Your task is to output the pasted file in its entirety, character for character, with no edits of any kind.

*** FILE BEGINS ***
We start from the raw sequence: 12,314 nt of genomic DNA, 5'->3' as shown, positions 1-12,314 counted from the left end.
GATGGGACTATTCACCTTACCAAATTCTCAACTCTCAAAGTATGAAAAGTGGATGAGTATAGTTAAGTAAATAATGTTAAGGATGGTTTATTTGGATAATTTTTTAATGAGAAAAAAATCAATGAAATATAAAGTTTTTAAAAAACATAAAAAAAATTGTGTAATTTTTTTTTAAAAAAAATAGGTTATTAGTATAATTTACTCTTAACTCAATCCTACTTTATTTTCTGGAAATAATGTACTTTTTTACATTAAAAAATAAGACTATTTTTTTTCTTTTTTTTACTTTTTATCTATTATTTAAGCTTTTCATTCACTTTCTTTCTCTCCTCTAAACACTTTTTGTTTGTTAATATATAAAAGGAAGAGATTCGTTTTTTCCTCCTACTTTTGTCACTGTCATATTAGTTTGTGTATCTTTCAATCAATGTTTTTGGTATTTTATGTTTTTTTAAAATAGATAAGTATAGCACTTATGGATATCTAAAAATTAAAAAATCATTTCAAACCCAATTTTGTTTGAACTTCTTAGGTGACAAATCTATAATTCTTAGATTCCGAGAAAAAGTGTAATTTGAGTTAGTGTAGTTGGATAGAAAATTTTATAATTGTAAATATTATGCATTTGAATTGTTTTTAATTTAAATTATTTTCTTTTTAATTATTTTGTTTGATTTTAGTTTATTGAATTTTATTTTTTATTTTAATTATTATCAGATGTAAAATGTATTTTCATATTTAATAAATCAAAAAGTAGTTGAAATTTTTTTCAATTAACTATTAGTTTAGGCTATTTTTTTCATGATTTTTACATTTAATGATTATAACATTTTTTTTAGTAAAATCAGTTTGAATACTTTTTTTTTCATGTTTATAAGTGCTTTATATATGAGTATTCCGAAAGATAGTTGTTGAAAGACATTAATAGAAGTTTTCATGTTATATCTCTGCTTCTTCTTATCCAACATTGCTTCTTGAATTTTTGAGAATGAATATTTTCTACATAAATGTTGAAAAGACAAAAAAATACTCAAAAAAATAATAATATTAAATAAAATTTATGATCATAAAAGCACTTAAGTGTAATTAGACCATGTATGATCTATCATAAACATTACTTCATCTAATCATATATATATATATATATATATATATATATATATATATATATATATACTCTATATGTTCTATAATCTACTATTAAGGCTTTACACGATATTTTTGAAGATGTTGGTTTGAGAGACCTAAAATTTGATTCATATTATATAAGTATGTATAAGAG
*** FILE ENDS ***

We start from the raw sequence: 12,314 nt of genomic DNA, 5'->3' as shown, positions 1-12,314 counted from the left end.
GATGGGACTATTCACCTTACCAAATTCTCAACTCTCAAAGTATGAAAAGTGGATGAGTATAGTTAAGTAAATAATGTTAAGGATGGTTTATTTGGATAATTTTTTAATGAGAAAAAAATCAATGAAATATAAAGTTTTTAAAAAACATAAAAAAAATTGTGTAATTTTTTTTTAAAAAAAATAGGTTATTAGTATAATTTACTCTTAACTCAATCCTACTTTATTTTCTGGAAATAATGTACTTTTTTACATTAAAAAATAAGACTATTTTTTTTCTTTTTTTTACTTTTTATCTATTATTTAAGCTTTTCATTCACTTTCTTTCTCTCCTCTAAACACTTTTTGTTTGTTAATATATAAAAGGAAGAGATTCGTTTTTTCCTCCTACTTTTGTCACTGTCATATTAGTTTGTGTATCTTTCAATCAATGTTTTTGGTATTTTATGTTTTTTTAAAATAGATAAGTATAGCACTTATGGATATCTAAAAATTAAAAAATCATTTCAAACCCAATTTTGTTTGAACTTCTTAGGTGACAAATCTATAATTCTTAGATTCCGAGAAAAAGTGTAATTTGAGTTAGTGTAGTTGGATAGAAAATTTTATAATTGTAAATATTATGCATTTGAATTGTTTTTAATTTAAATTATTTTCTTTTTAATTATTTTGTTTGATTTTAGTTTATTGAATTTTATTTTTTATTTTAATTATTATCAGATGTAAAATGTATTTTCATATTTAATAAATCAAAAAGTAGTTGAAATTTTTTTCAATTAACTATTAGTTTAGGCTATTTTTTTCATGATTTTTACATTTAATGATTATAACATTTTTTTTAGTAAAATCAGTTTGAATACTTTTTTTTTCATGTTTATAAGTGCTTTATATATGAGTATTCCGAAAGATAGTTGTTGAAAGACATTAATAGAAGTTTTCATGTTATATCTCTGCTTCTTCTTATCCAACATTGCTTCTTGAATTTTTGAGAATGAATATTTTCTACATAAATGTTGAAAAGACAAAAAAATACTCAAAAAAATAATAATATTAAATAAAATTTATGATCATAAAAGCACTTAAGTGTAATTAGACCATGTATGATCTATCATAAACATTACTTCATCTAATCATATATATATATATATATATATATATATATATATATATATATATATACTCTATATGTTCTATAATCTACTATTAAGGCTTTACACGATATTTTTGAAGATGTTGGTTTGAGAGACCTAAAATTTGATTCATATTATATAAGTATGTATAAGAG